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Biol Blood Marrow Transplant. 2010 Jun;16(6):832-7. doi: 10.1016/j.bbmt.2010.01.004. Epub 2010 Jan 14.

A prospective study of iron overload management in allogeneic hematopoietic cell transplantation survivors.

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Blood and Marrow Transplant Program, University of Minnesota, Minneapolis, Minnesota 55455, USA.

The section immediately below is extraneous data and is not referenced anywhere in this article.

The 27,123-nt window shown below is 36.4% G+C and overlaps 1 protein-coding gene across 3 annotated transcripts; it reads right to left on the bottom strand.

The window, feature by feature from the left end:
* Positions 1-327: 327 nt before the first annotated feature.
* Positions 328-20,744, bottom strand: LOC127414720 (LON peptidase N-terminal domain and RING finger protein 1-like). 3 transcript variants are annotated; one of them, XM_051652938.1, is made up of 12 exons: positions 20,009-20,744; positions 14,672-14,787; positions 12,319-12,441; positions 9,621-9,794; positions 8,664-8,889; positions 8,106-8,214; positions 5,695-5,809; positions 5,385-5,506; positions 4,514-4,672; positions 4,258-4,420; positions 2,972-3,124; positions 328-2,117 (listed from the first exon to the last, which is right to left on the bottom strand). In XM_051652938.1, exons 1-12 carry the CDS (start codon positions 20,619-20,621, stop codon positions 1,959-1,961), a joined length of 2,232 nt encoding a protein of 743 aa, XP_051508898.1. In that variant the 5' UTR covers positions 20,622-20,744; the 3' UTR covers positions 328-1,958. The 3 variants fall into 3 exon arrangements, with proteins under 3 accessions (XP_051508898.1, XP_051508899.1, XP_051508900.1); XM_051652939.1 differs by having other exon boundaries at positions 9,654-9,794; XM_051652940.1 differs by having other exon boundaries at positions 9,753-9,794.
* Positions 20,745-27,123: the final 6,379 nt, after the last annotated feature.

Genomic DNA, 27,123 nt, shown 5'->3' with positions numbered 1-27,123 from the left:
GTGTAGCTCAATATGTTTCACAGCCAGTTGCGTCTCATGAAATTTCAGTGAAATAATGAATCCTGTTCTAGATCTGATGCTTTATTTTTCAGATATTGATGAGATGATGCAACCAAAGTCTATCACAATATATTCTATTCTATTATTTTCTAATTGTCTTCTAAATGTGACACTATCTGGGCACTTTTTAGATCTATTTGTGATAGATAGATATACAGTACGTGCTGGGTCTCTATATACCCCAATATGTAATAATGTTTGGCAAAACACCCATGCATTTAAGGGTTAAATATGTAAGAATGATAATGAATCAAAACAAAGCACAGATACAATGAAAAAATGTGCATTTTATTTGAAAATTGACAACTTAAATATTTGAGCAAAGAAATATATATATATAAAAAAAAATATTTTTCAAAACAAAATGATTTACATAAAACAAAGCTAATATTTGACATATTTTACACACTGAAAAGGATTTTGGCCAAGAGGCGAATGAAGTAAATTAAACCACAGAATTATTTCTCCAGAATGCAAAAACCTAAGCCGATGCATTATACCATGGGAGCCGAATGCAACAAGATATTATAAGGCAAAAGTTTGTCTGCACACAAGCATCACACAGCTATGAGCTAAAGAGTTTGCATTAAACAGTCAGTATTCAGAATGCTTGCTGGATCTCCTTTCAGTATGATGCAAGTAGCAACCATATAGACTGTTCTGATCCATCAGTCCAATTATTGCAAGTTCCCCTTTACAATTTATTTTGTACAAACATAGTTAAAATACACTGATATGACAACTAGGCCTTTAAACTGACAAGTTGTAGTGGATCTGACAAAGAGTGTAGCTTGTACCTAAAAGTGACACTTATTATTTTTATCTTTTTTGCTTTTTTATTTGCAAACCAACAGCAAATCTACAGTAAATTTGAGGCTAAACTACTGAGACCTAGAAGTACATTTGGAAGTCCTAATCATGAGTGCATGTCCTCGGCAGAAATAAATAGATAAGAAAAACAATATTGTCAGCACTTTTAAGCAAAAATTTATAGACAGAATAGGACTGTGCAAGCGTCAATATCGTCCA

We report the results of a single-center, prospective evaluation for iron overload and subsequent treatment in 147 adult allogeneic hematopoietic cell transplantation (HCT) recipients who survived beyond 1 year after transplantation. Patients were screened by serum ferritin level; those with ferritin >1000 ng/mL underwent liver R2 magnetic resonance imaging to estimate liver iron concentration (LIC; normal < or =1.8 mg/g). Patients with significant iron overload (defined as LIC > or =5 mg/g), based on physician and patient preference, were offered observation only, phlebotomy, or enrollment in a pilot study of deferasirox. Sixteen patients had significant iron overload. Their median age was 51 years (range, 29-64 years), and they had survived a median of 21 months (range, 12-114 months). All 16 patients were transfusion-independent at study enrollment. Five patients received no treatment (median LIC, 6.4 mg/g; range, 5.1-28.3 mg/g), 8 underwent phlebotomy (median LIC, 13.1 mg/g; range, 7.8-43.0 mg/g), and 3 received daily deferasirox 20 mg/kg/day orally for 6 months (LIC, 6.3, 9.0, and 19.9 mg/g). Two patients had abnormal liver function tests, and 1 patient each had cirrhosis and unexplained congestive heart failure; all 4 of these patients underwent phlebotomy. Follow-up serum ferritin concentrations decreased spontaneously in 4 patients in the observation-only arm. Phlebotomy was generally well tolerated. Deferasirox also was well tolerated and led to decreased LIC after 6 months of therapy in all 3 patients. Phlebotomy is feasible in the majority of allogeneic HCT recipients who have survived for > or =1 year after HCT and have significant iron overload. Although the number of subjects is small, deferasirox may be a safe and effective alternative for allogeneic HCT survivors with iron overload who cannot undergo phlebotomy.

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